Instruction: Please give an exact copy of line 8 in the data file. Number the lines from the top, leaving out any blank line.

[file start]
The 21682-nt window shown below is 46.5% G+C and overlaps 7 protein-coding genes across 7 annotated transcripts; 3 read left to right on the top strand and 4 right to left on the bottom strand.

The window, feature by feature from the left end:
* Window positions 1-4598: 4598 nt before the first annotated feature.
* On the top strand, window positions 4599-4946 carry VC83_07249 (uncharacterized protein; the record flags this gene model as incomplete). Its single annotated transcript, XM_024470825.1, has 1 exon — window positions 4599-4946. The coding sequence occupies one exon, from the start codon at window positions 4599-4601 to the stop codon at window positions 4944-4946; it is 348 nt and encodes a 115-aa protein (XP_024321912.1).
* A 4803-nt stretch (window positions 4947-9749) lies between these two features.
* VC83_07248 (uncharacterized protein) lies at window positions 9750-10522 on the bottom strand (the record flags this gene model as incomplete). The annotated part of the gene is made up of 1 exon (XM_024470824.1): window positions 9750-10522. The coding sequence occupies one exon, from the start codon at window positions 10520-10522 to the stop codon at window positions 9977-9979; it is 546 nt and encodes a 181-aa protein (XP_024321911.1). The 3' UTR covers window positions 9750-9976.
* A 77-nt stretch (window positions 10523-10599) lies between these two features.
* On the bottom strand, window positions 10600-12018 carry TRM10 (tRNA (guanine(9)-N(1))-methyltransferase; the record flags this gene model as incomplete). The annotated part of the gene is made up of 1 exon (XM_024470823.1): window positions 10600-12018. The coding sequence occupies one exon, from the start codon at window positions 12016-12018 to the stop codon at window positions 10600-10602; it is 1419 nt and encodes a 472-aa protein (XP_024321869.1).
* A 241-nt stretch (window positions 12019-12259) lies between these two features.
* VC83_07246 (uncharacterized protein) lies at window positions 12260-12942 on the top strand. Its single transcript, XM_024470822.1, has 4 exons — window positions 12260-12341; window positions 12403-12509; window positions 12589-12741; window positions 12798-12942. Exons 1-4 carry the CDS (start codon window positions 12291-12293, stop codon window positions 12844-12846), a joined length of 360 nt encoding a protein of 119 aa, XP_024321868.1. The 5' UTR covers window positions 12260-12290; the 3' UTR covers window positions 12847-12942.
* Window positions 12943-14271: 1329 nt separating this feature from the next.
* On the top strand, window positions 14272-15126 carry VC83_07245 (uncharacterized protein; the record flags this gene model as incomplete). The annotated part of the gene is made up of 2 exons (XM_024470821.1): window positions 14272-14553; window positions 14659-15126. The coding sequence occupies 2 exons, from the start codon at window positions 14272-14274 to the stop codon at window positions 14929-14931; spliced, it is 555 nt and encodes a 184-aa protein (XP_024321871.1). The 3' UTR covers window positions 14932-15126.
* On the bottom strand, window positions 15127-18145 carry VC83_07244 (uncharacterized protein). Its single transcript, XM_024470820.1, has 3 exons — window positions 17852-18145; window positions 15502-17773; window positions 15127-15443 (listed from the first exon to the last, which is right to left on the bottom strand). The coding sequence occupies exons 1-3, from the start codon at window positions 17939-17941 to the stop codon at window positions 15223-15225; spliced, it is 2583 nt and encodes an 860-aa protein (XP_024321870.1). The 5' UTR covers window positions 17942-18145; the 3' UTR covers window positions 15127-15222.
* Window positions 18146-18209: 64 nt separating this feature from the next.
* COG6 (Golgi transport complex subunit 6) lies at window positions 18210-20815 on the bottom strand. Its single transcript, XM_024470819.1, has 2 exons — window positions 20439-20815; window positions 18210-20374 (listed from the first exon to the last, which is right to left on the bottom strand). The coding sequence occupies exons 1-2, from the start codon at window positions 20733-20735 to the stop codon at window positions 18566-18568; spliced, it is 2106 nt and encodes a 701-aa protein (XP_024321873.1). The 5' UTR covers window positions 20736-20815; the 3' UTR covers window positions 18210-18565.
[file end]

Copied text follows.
* On the bottom strand, window positions 10600-12018 carry TRM10 (tRNA (guanine(9)-N(1))-methyltransferase; the record flags this gene model as incomplete). The annotated part of the gene is made up of 1 exon (XM_024470823.1): window positions 10600-12018. The coding sequence occupies one exon, from the start codon at window positions 12016-12018 to the stop codon at window positions 10600-10602; it is 1419 nt and encodes a 472-aa protein (XP_024321869.1).